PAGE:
Centralizing the Financial Data Story

Centralizing the Financial Data Story

Data was supposed to solve everything. Once professionals figured out how to mine the data being generated by customers and business operations, the insights gained were supposed to instantly solve problems and streamline processes. And while data has greatly contributed to these types of transformations, it has also muddled the role of the CFO. A new survey conducted by CFO Research revealed that many CFOs still struggle with managing the data of financial planning and analysis intended to help their companies. In a nearly even split, CFOs either complain about not having enough data (32%) or having too much (30%). This disparity shows how the value of data mining on the financial side of an organization has varied depending on the systems, the CFO, and the intent of analysis. Regarding the future of data analysis, almost all CFOs (94%) agree that up-to-date and instant data is the only way forward. With this expectation creating more corporate pressure for actionable insights, CFOs need to find a way to collect the data they need, whether it’s more or less, and how to write a cohesive story with the results. Knowing Where to Look The biggest areas where CFOs are and should be using analytics include assessing customer risk and behavior, compliance and regulation, and evaluating the fluidity of their future operations. Many CFOs struggle with analytics, because they are using them to address all these different areas with a single set of data. The solution to centralizing how data is used is to apply only the appropriate data to the corresponding areas. Using customer behavior data to address compliance concerns would...
How Big Data Can Shorten Your Commute

How Big Data Can Shorten Your Commute

When people think Big Data, they usually think about how it is used by businesses to gain better insight into the needs of their customers. Often not considered is the many ways they can benefit from its use in different facets of their day-to-day life, including in entertainment, security, and healthcare. For example, one area where Big Data proves to be very useful is in transportation: Nobody likes sitting in traffic. Not only does it waste time, but it also has a negative environmental impact and inherent health risks, such as weight gain, high blood pressure, and increased stress levels. Recent advances in the use of Big Data in traffic management, though, have helped measure traffic patterns and trends all over the world so that drivers can be more equipped to make decisions that speed up their commute. Saving time, saving lives One way in which Big Data can alleviate traffic is by speeding up response time to emergency situations. Cameras and sensors on the road can notify dispatchers of accidents sooner than people calling 911 can, and as such, assistance can be more promptly provided. Not only will this clear up traffic quicker, but anyone who may have been injured can receive crucial medical attention faster. Apps like Waze also use Big Data to help drivers plan or adjust their commute. Information about road conditions is constantly updated and crowdsourced by users so that drivers can be made aware of where traffic is on their route, what’s causing it, and alternative routes they can take to avoid it. Other apps also help people save time on the road....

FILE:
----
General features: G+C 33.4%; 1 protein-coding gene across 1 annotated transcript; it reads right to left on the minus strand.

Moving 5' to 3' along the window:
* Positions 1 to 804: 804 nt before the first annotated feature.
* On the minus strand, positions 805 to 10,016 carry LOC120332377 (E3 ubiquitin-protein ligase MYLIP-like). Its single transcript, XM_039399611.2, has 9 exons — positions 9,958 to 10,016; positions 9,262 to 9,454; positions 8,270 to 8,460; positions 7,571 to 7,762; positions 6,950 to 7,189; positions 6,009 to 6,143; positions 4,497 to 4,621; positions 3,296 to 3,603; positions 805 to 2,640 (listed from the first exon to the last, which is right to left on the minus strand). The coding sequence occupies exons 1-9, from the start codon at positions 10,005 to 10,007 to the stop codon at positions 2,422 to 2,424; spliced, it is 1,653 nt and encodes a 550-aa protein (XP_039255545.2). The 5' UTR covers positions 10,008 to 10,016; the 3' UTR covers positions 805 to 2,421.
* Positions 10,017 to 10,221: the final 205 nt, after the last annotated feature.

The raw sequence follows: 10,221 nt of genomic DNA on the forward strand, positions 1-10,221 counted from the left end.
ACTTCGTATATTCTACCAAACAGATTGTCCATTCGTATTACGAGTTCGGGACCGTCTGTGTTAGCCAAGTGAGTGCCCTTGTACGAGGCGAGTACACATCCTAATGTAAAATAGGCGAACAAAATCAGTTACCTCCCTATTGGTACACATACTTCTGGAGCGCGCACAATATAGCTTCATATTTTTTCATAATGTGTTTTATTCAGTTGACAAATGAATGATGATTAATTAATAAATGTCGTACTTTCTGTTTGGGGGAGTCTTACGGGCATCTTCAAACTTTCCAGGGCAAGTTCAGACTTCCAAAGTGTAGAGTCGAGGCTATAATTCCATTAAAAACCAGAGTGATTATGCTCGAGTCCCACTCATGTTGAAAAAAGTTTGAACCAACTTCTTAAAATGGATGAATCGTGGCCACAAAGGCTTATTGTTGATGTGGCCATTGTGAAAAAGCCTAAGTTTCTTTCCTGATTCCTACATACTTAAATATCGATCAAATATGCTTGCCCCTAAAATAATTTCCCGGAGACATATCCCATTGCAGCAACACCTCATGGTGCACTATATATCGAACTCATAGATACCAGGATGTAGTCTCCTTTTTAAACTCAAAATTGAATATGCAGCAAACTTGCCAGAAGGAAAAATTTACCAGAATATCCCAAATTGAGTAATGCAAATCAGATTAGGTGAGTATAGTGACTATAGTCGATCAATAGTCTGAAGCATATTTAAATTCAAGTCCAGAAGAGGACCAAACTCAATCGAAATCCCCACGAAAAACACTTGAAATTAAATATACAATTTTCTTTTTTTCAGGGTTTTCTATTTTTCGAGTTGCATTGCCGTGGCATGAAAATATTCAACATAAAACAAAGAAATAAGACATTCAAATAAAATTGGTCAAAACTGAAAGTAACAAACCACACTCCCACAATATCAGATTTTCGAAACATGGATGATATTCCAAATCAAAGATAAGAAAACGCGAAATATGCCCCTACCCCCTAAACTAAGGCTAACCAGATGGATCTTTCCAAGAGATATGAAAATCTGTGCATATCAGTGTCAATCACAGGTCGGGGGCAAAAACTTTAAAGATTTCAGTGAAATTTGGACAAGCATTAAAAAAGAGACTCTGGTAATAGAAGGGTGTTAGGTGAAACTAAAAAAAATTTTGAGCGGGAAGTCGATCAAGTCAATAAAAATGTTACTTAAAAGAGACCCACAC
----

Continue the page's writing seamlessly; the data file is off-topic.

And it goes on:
The Benefits of Utilizing Unstructured Data

The Benefits of Utilizing Unstructured Data

Data that has been qualified and enters a system with some definition and parameters — AKA structured data — is an easy way to begin a data journey. However, to really get the most bang for the buck when it comes to data, enterprises should also be using its unstructured cousin. Unstructured data is less understood by companies than structured, but make no mistake: It is as vitally important and useful. In fact, a recent Aberdeen Group report found that businesses using unstructured data are twice as likely to be satisfied with their data quality and usability. For those who use unstructured data frequently, 60% are happy with the ability to share data and 50% are pleased with the accessibility, compared to 18% and 20%, respectively, of companies who rarely use unstructured data. Understanding unstructured Experts estimate that 80% of all data is unstructured, too, meaning that companies not taking advantage of it are missing out on a huge chunk of useful information. While structured data is made up of clearly defined records or created with an existing data model, unstructured data is everything else: It is usually text-driven and comes from digital sources without predefined formats. The following examples are the most commonly mined sources of unstructured data: Social media. When a customer mentions a company or product on social media through a post or comment, that instantly becomes unstructured data that can be mined for important insights. Internal collateral. Data can also come from internal sources including videos, presentations, marketing and sales collateral, reports, and even the casual email thread. Customer-generated content. Social media aside, this comes in the form of online...
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